• Moving Targets
    William Eggleston’s photographs provide a primer on how to look at things you’re about to overlook—the inside of an oven, an old blue pick-up truck parked behind a horizontal wisteria vine, a green shower stall, part of a concrete stairway between two white walls, a dog lapping water from a puddle.
  • RFK, in Arthur Schlesinger’s Words
    “We worked hard to get where we are, and we can’t let it all go to waste,” Robert Kennedy told Arthur Schlesinger in December 1963, a month after JFK’s assassination. “My brother barely had a chance to get started—and there is so much now to be done—for the Negroes and the unemployed and school kids and everyone else who is not getting a decent break in our society. This is what counts. The new fellow [LBJ] doesn’t get this. He knows all about politics and nothing about human beings.”
  • Lost in Robo-Translation
    My device had run out of power, so I spoke into his. Words came out in Japanese, but either they were too faint to be heard above the din or they made no sense, and he shrugged. “How do you like this translation machine?” I tried. Nothing. “Does this thing work pretty well?” I asked. He finally seemed to understand what I was getting at, and spoke quickly into the device. “I have no information about that,” he said.
  • My Mother’s Brilliant Career in Soviet Culture
    In the morning, she wrapped the four limp fish in damp sheets of Soviet Culture and stuffed them into an oilskin hamper. It leaked, but the trolleybus taking us to the airport for her flight to Leningrad was empty at that early hour, so no one noticed. She carried the hamper in one hand and her suitcase in the other, while I bore her portable typewriter. The fish delivered, the defense of her thesis was a breeze. Mother passed with flying colors.
  • The Missing Music of the Left
    Marxism was not the only ideology to crystallize its aims into a song; in fact, it is hard to think of one that doesn’t. There is a reason why nation-states develop national anthems. The theme is not always uniform, not always in march time, but it must be rousing. What I am calling the music of an outlook or a movement captures the overall spirit of the enterprise: that combination of mental and moral senses that arouses the blood, that generates energy and drives persistence to overcome the inevitable obstacles in the way of the realization of ideals.
  • Where Lost Bodies Roam
    The astonishing works with which Samuel Beckett revolutionized both the theater and the novel—Waiting for Godot and the trilogy of Molloy, Malone Dies, and The Unnamable—were written immediately after World War II and the Holocaust. Vladimir’s question in Godot, “Where are all these corpses from?,” and its answer, “A charnel-house! A charnel-house!,” hang over much of his writing. Torture, enslavement, hunger, displacement, incarceration, and subjection to arbitrary power are the common fates of Beckett’s characters. Yet there is a long tradition of seeing him as not merely apolitical but antipolitical.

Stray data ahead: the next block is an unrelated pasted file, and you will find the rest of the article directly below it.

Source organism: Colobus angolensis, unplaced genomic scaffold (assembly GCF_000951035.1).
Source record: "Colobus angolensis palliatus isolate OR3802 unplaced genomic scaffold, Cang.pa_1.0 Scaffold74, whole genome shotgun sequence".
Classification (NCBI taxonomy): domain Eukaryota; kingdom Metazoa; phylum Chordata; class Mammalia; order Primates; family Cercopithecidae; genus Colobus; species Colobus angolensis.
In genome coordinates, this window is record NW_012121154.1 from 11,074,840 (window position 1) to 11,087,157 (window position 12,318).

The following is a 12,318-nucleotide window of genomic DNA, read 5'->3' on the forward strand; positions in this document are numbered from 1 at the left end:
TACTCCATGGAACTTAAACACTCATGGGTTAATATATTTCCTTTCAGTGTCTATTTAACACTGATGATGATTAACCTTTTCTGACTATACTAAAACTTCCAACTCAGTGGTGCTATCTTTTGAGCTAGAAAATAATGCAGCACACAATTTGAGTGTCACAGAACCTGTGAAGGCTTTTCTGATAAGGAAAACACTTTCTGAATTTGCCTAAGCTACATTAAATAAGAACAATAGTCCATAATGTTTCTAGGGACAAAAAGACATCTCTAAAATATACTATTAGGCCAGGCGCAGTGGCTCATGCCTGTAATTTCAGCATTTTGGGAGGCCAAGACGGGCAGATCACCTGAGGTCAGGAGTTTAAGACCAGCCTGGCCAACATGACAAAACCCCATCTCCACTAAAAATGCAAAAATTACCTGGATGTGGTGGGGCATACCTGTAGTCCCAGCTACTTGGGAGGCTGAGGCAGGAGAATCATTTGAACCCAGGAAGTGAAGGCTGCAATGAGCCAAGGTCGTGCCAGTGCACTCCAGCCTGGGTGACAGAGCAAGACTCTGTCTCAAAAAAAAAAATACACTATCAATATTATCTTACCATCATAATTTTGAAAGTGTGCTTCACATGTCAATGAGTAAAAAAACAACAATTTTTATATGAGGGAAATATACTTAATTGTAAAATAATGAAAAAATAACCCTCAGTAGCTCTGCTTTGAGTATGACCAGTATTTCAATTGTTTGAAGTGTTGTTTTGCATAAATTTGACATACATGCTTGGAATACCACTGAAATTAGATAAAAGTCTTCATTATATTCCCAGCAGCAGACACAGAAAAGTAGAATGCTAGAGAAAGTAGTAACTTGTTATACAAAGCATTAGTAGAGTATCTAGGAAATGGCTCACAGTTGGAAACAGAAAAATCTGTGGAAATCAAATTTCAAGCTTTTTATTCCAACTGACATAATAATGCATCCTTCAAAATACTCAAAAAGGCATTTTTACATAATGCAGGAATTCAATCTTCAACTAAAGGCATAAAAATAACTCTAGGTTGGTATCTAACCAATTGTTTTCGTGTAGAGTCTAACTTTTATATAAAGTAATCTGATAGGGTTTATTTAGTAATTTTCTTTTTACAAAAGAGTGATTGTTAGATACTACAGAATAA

• Before the Revolution
    Finished in 1976 but not published until 2009, fourteen years after her death, Eileen Chang’s novel Little Reunions sold 700,000 copies in China in its first six months of publication. It is Chang’s most autobiographical work, so some of its allure has been as a trove of clues to the author’s life. More than that, though, the novel recalls a vanished China of the 1930s and 1940s that was both rooted in Chinese culture and open to the West; its scenes offer an antidote to the mood of indignant rivalry and, at least in the imagination, an alternative to the Xi Jinping version of what it means to be a modern Chinese.
  • Foujita: Imperial Japan Meets Bohemian Paris
    Born in 1886 into an aristocratic military family in Tokyo, Foujita moved to Paris in 1913. At the Louvre, he copied old masterworks, particularly gold-leafed Madonnas. He became close friends with the painters Chaïm Soutine and Amedeo Modigliani. Among Foujita’s early works, from 1913–1924, are haunting and somber cityscapes of Paris. Unlike those of the Nabis or the Fauves, his paintings were drained of color, almost like photographic prints; he attempted neither abstraction nor cubism. He found his greatest success with oil paintings and ink and pencil drawings of women.
  • A Mythic, Cool America
    There’s also a familiarity to the lesser-known works adorning the walls of "America’s Cool Modernism: O’Keeffe to Hopper." Not because British audiences have seen them before; they haven’t—nearly half of the eighty-odd paintings, photographs, and prints in this relatively small, three-room show have never previously been exhibited in the UK. All the same, we know exactly what we’re looking at: representations of the mythologies of an “America” that has long inhabited the popular global imagination, from the towering structures of the archetypal modern metropolis to the rustic barns, uniform fields of corn, and white picket fences of prairie farmland.
  • How Best to Read Auto-Fiction